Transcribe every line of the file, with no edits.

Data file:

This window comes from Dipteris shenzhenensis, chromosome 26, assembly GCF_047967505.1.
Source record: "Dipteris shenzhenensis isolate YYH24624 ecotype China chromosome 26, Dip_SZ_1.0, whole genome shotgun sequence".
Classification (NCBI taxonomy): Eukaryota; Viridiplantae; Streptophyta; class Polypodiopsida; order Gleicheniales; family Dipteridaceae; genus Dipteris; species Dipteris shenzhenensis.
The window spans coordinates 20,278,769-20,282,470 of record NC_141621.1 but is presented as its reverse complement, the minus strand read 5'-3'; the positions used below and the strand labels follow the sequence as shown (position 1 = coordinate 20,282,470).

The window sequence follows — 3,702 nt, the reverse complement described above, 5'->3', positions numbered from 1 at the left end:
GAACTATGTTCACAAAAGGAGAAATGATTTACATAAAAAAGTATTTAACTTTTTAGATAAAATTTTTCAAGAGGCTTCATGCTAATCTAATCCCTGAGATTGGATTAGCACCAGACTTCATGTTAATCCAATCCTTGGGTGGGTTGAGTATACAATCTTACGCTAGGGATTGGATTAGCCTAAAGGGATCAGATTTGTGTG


This window comes from Dipteris shenzhenensis, chromosome 26, assembly GCF_047967505.1.
Source record: "Dipteris shenzhenensis isolate YYH24624 ecotype China chromosome 26, Dip_SZ_1.0, whole genome shotgun sequence".
Classification (NCBI taxonomy): Eukaryota; Viridiplantae; Streptophyta; class Polypodiopsida; order Gleicheniales; family Dipteridaceae; genus Dipteris; species Dipteris shenzhenensis.
The window spans coordinates 20,278,769-20,282,470 of record NC_141621.1 but is presented as its reverse complement, the minus strand read 5'-3'; the positions used below and the strand labels follow the sequence as shown (position 1 = coordinate 20,282,470).

The window sequence follows — 3,702 nt, the reverse complement described above, 5'->3', positions numbered from 1 at the left end:
GAACTATGTTCACAAAAGGAGAAATGATTTACATAAAAAAGTATTTAACTTTTTAGATAAAATTTTTCAAGAGGCTTCATGCTAATCTAATCCCTGAGATTGGATTAGCACCAGACTTCATGTTAATCCAATCCTTGGGTGGGTTGAGTATACAATCTTACGCTAGGGATTGGATTAGCCTAAAGGGATCAGATTTGTGTG